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Sharpening Station (Various Years)

Sharpening is not something I want to spend any more time on than necessary. So to facilitate quick but effective sharpening sessions I centralized all the equipment needed into one dedicated area of the shop. Nothing fancy, but everything I need is there, and it makes it a quick excercise to get something sharp so that I can get back to project work.

This has evolved over the last few years. It started with a dedicated corner of my bench for the Tormek. Then as I added a 6" VS bench grinder and a few more stones I devoted a single base cabinet. When I replaced the 6" grinder with a 8" Woodcraft slow-speed bench grinder and a Oneway Wolverine system for turning tools, I expanded the area to two base cabinets and part of a wall cabinet.

The grinders live permanently on the work surfaces - ready to go at a moment's notice. All the jigs, stones, and other necessary sharpening parephenalia are stored in the cabinets. I think I have too much sharpening stuff.....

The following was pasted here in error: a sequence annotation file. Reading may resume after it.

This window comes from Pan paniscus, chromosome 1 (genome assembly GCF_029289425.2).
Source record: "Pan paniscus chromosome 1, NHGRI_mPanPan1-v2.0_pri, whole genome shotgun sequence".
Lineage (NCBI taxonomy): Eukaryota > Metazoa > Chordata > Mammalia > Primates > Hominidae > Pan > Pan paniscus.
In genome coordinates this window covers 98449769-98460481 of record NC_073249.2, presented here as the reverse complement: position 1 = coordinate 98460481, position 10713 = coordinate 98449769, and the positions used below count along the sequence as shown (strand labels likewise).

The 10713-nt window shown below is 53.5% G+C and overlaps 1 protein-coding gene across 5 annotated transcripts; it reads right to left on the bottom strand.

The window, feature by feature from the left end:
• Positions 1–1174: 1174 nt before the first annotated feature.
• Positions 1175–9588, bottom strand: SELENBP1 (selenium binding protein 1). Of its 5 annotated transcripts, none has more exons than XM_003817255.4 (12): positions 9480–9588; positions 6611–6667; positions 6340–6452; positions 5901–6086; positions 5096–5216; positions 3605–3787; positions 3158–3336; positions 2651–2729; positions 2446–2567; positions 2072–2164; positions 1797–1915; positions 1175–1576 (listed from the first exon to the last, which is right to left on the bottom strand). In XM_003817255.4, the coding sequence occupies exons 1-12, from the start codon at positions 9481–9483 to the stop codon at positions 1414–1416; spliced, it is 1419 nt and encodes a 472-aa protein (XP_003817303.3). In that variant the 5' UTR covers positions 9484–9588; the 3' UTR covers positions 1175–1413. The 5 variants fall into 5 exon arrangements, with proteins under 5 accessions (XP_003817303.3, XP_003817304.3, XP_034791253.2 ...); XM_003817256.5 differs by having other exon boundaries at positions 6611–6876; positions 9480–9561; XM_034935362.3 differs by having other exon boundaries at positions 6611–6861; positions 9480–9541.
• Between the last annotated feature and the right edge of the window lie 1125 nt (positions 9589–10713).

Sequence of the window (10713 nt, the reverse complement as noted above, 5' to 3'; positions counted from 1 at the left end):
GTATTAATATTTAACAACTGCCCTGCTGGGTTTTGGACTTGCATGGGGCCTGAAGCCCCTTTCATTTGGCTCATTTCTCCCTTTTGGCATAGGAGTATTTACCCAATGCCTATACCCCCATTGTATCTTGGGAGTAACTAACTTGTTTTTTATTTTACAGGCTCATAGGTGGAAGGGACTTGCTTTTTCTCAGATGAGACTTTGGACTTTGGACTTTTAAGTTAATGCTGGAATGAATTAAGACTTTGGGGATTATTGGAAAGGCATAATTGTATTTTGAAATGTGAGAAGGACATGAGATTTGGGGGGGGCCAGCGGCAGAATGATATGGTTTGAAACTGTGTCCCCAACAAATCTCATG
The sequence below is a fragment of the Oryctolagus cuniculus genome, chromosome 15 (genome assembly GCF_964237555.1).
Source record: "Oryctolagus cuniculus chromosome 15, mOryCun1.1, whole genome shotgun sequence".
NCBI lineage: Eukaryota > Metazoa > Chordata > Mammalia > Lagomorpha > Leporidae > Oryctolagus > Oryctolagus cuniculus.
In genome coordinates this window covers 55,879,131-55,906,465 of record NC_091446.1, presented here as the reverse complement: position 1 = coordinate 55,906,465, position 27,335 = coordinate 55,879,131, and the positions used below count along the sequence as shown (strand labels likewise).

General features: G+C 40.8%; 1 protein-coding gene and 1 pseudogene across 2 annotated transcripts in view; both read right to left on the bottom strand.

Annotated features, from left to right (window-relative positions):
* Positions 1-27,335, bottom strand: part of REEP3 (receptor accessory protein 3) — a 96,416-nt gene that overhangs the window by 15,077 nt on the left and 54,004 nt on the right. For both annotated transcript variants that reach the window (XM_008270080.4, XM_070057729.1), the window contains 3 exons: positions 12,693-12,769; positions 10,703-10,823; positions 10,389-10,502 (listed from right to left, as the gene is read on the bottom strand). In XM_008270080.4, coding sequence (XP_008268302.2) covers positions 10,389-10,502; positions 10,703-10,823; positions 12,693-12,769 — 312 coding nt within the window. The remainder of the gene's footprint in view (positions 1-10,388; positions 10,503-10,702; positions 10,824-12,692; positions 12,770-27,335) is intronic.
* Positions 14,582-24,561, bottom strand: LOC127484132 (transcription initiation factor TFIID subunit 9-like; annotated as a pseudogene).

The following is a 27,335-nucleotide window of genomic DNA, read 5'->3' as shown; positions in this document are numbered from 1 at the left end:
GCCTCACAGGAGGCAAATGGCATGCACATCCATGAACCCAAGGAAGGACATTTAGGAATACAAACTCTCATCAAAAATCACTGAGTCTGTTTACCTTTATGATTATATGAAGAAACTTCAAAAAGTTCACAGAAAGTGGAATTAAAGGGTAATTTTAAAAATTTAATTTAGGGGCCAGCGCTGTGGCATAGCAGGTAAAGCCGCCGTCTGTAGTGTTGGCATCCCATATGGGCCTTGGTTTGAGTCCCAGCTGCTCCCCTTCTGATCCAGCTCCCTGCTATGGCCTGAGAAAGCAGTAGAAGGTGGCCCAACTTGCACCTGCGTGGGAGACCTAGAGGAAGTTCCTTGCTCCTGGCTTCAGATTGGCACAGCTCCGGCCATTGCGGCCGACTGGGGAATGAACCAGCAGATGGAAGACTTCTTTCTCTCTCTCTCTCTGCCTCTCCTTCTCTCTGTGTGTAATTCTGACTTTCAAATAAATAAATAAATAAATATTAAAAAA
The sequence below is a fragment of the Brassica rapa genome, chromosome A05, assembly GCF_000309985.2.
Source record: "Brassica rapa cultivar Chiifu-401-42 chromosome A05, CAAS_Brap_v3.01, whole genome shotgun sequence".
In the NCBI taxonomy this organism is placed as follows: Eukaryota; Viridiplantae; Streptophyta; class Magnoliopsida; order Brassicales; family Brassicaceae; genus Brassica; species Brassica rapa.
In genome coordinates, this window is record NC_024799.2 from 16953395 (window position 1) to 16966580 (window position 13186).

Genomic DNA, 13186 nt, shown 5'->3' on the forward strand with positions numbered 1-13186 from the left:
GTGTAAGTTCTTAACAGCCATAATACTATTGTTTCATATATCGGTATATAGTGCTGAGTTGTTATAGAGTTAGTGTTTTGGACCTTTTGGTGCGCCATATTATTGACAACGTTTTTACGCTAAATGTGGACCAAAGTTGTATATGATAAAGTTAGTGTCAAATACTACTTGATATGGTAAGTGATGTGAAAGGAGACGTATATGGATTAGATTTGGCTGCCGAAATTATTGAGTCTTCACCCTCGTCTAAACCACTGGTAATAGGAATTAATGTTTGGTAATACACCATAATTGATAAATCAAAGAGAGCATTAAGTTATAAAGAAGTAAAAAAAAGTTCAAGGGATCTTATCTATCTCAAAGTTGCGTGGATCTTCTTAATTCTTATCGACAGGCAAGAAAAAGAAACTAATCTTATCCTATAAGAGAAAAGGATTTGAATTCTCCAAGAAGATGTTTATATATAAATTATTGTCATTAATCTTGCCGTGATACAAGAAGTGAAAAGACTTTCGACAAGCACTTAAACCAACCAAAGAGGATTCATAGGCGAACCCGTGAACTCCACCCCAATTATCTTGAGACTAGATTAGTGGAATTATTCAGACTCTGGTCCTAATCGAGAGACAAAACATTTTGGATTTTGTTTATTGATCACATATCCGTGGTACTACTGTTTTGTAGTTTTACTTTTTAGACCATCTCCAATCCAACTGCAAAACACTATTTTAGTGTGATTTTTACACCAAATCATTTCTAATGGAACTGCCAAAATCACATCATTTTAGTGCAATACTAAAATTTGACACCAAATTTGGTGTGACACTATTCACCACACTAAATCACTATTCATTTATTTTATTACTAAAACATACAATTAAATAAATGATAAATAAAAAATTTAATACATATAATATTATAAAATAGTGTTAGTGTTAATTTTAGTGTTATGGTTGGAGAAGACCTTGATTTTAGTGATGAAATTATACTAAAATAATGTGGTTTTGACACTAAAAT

What a luxury to have everything centralized! It's still a chore to sharpen a tool, but it's much less of a drudgery since there's a dedicated space with everything I need. It seems I'm now less prone to postponing maintenance sharpening. I often make the trip to the grinder or stones to give an edge tool a quick touchup and get right back to work. It's well work a few square feet of shop space!

Here is another pic:

Here is the benchtop set up ready to go with waterstones (used mostly for chisels and plane irons):


In the picture above you can see (from left to right) the Norton flattening stone I used to keep the stones flat during usage, a King 800 grit stone, a King 4000 grit stone, and a King 8000 grit stone.  You'll also notice a small Nagura stone in the upper right corner of the water tray, the spray bottle of water (to keep the stones wet) above the tray, and the Lee Valley MkII honing jig to the right of the tray.

For most touchup sharpening tasks I skip the 800 grit stone, and this allows me to use the setup as shown below.  I keep an mdf cutoff loaded with green honing compound (pic) for final stropping of the tools after the 8000 grit stone.  The 800 grit stone lives immersed in water in a plastic container, and the other stones are flattened then dried and stored on the lower shelf of the cabinet hanging on the wall.


And just for good measure here are links to close-ups of the Tormek and the slow speed grinder (I'll use links for the dial up folks):

Last Updated 11-21-2006
© Copyright 2006 Chris Billman